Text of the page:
Nairobi and Homa Bay counties have surged to the forefront as the most delinquent debtors on the Kenya Medical Supplies Authority’s (KEMSA) blacklist. These counties, led by their inept leaders, have amassed staggering debts for medical supplies, throwing the health of their citizens into jeopardy.
KEMSA’s Chief Executive Officer, the ever-optimistic Dr. Andrew Mulwa, revealed that a dismal eight counties have blatantly disregarded their financial obligations to settle their bills for life-saving medical goods. These counties have not only failed to meet their obligations but have also blown past the 45-day credit period graciously granted to them by KEMSA.
Leading this disgraceful pack is Nairobi County, sitting atop a mountain of debt at a staggering Sh243 million. Hot on its heels, Homa Bay County shamelessly owes KEMSA a whopping Sh104 million. The rest of this infamous list includes Busia (Sh82 million), Nakuru (Sh53 million), Trans Nzoia (Sh49 million), Kisumu (Sh35 million), Mombasa (Sh13.6 million), and Nyamira (Sh9 million).
Dr. Mulwa, with an air of exasperation, spoke to a gathering of editors during a retreat in Mombasa, attempting to put a positive spin on this dire situation. “We are actively engaging these counties to pay,” he declared, as if it were a negotiable matter.
“In discussions held with media editors,” the beleaguered Dr. Mulwa continued, “KEMSA’s acting CEO, Dr. Andrew Mulwa, revealed that ongoing negotiations between the authority and county governors are underway. ‘We are hopeful because the governors have expressed their commitment to settling these outstanding debts.’ Hope, it seems, is all we have left.”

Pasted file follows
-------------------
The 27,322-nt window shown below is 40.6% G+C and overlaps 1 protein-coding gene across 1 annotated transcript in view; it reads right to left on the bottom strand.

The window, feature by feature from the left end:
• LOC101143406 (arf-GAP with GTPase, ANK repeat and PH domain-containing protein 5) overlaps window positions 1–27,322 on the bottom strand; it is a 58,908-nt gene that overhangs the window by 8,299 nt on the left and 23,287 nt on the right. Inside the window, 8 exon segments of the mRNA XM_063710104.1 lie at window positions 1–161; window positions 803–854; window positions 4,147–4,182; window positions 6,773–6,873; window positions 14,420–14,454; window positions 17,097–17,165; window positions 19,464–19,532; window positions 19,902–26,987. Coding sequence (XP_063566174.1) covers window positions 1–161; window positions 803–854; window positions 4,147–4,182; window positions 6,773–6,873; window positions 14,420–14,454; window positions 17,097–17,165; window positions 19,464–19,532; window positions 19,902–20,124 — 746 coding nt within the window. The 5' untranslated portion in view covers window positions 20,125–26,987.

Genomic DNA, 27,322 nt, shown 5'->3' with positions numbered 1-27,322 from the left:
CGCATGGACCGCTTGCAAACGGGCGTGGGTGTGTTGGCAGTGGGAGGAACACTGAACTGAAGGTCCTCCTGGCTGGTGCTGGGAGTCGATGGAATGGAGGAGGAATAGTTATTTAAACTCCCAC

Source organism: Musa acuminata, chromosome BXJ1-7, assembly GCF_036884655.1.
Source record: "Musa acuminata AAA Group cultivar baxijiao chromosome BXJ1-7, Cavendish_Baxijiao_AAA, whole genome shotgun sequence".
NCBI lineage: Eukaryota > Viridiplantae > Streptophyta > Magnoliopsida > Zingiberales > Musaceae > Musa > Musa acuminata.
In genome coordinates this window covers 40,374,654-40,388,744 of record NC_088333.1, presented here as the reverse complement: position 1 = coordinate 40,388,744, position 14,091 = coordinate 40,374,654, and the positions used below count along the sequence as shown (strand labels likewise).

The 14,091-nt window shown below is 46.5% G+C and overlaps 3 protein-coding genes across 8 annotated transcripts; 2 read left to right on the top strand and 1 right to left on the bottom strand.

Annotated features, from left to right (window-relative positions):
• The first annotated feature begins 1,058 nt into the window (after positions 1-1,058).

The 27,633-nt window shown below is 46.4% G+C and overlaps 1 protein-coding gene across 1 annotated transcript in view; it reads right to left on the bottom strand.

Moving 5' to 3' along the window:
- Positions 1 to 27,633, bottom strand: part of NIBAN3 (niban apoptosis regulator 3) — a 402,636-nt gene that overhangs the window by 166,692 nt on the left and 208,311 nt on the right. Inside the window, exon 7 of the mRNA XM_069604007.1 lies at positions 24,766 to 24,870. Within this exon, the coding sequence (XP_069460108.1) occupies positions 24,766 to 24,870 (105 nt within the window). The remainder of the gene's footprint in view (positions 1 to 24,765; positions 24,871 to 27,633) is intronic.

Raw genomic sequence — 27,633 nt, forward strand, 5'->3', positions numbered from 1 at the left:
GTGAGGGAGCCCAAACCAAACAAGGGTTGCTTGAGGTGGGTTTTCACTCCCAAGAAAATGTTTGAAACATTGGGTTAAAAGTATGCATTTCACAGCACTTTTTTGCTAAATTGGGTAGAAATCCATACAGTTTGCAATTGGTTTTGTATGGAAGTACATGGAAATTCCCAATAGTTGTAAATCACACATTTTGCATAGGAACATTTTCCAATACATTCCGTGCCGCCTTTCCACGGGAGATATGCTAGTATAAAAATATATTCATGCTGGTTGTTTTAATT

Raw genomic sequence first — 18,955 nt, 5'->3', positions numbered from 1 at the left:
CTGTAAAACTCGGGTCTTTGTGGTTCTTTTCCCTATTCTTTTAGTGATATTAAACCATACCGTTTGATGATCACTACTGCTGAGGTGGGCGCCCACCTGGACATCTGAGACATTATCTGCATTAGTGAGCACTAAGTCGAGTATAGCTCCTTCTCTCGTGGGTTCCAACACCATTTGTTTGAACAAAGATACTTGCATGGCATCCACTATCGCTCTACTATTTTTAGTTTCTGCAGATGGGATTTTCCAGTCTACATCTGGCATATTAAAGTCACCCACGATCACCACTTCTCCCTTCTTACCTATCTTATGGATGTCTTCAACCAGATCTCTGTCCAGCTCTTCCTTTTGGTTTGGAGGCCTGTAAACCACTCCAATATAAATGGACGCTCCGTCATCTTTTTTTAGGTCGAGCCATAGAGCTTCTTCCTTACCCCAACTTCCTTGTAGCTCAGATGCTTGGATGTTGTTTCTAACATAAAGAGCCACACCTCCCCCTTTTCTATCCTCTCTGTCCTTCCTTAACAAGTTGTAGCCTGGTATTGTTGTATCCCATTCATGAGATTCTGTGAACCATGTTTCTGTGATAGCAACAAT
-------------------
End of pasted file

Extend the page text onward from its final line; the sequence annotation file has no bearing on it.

But the financial mess doesn’t end here. KEMSA, in addition to grappling with these delinquent debtors, has plunged itself into a pit of losses, largely thanks to its questionable handling of procurement during the COVID-19 pandemic.
At one point, KEMSA was sitting on a COVID-19 stockpile valued at an eye-watering Sh5.45 billion. However, it appears that in August 2021, the Ministry of Health gave them the green light to sell off goods worth Sh5.24 billion at a market price of Sh3.2 billion. This incredible mismanagement led to a jaw-dropping loss of Sh2.04 billion.
As if this wasn’t enough, medical supplies worth Sh548 million have since expired, and KEMSA is now staring at an additional impairment loss of Sh753 million. This results in a staggering cumulative loss of Sh3.3 billion.
Dr. Mulwa, clutching at straws, now proposes venturing into the private sector to clean up the mess they’ve made. “We aspire to enter the private sector, enabling us to offer quality and cost-effective pharmaceuticals to private healthcare providers. There is a void that we can fill,” he says. Perhaps, instead of filling voids, they should focus on plugging the gaping holes in their own financial ship before setting sail on new, uncertain seas.